SLMS window mask - draft guide/WiKi

Tags: #<Tag:0x00007fa35bc7c0a8>

Based on the SSOL Smile mask

I took on the challenge to make an improved version of this in response to a request we had for a team working with young lip-readers across London

The parameters beyond simply a washable mask with a window:

  • it should be a ‘fitted’ mask, that forms a reasonable seal with the user’s face. One key feature of a fitted mask is usually a nose wire with as much breathable area as possible.

  • as much ‘breathable’ fabric area as possible. A concern with existing designs is that the window is so large that the user ends up drawing breath from the open sides of a loose fitting mask, thus circumventing any filtering qualities.

  • have an integrated filter and incorporate the latest research into materials choice. The materials chosen on reading various research papers and taking on board WHO ‘3 layer mask’ guidance

  • seal sewing machine holes in plastic window – these are seen as a potential route for infection

This is the result of trying out prototypes with some lip-readers and iterating the design

The laser cutter files are in this zip:SSOL Window mask files.zip and I’ll amend them for normal pattern cutting too


Each mask will have a piece of cotton and a piece of poly cotton cut to this pattern…

!
And one (in this case orange) polypropylene filter – careful with this in the laser cutter…go lightly as it melts very easily!

The polypropylene filter layer fits snugly with one of the fabric layers (you can iron the folds in advance, but the polypropylene will melt in an instant at cotton temperatures


Three layers clipped (or pinned) together ready for a stitch all round the perimeter &#8211 on this one the stitch line is engraved on the material. Pay attention to detail at this stage: accurate lining up now saves a lot of pain later


Debag by pulling everything through the middle hole, and topsew around the perimeter about 2mm from the edge


Next topsew a channel the correct width to fit an aluminium nose wire. Next: fit the wire…this is your only chance to do so!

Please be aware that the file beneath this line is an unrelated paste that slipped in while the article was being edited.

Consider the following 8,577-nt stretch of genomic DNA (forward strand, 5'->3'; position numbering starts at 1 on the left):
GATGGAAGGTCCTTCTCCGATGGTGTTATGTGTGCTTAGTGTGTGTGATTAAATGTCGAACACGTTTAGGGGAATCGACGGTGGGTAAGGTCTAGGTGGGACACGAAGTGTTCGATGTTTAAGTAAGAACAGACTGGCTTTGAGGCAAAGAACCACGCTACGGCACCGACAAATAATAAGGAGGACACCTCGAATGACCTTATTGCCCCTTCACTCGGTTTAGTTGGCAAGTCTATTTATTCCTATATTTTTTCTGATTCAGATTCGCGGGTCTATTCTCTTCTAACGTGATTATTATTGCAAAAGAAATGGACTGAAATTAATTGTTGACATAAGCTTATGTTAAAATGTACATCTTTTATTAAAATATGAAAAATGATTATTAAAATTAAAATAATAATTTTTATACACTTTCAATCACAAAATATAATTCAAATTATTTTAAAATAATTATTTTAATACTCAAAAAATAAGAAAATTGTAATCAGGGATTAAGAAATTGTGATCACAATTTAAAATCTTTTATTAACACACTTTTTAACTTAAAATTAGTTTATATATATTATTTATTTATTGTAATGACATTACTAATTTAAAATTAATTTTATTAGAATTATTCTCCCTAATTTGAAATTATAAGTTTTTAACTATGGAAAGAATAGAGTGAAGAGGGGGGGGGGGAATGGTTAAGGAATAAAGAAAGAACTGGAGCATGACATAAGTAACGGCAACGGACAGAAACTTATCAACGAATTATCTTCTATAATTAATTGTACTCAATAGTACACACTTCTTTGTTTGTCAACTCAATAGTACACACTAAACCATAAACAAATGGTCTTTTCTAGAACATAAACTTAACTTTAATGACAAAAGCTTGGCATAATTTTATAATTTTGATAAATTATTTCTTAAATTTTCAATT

The PETg window has been laser cut with masking tape on it: carefully remove the 5mm perimeter strip and leave the protective setion in the middle


The clear plastic (PETg) window lines up with the window in the mask body – hold it in place front and back with thin strips of masking tape (may be worth experimenting with pins as the adhesive from the tape may have caused the tread to snag?). Now comes some challenging sewing: you need to sew around the perimeter of the window very close to the fabric edge. There’s only about 5mm width of plastic under the fabric and you need to bind the ploy cotton, filter, plastic and cotton layers together with one pass. If anyone comes up with a more easily repeatable approach let me know

The masking tape tears away easily after sewing, but leave the protective piece on the window for now

All the next steps are as in the SSOL smile video (from 6:18) but I’ll add photos when I get the chance

There’s then some post processing to seal the needle holes in the window with food-safe silicone and the heatforming of the curve on the window…after which they should look something like this

4 Likes

This looks great.
Is there any info on how the polypro filter holds up after washing?
Edit: also have you tried one on and if so how easy is it to fog the window?

1 Like

Hard to tell. Using spunbond as opposed to melt blown, which is supposedly okay for low temperature washes, and seems fine so far – if anyone has links to specific testing/evidence base that would be great

We’re using the pp as an extra filter layer, rather than for its electrostatic properties which can be neutralised by washing I believe (the poly cotton in theory covers that)

EDIT: wore for an hour without fogging, but a smear of washing up liquid/foam soap works longer term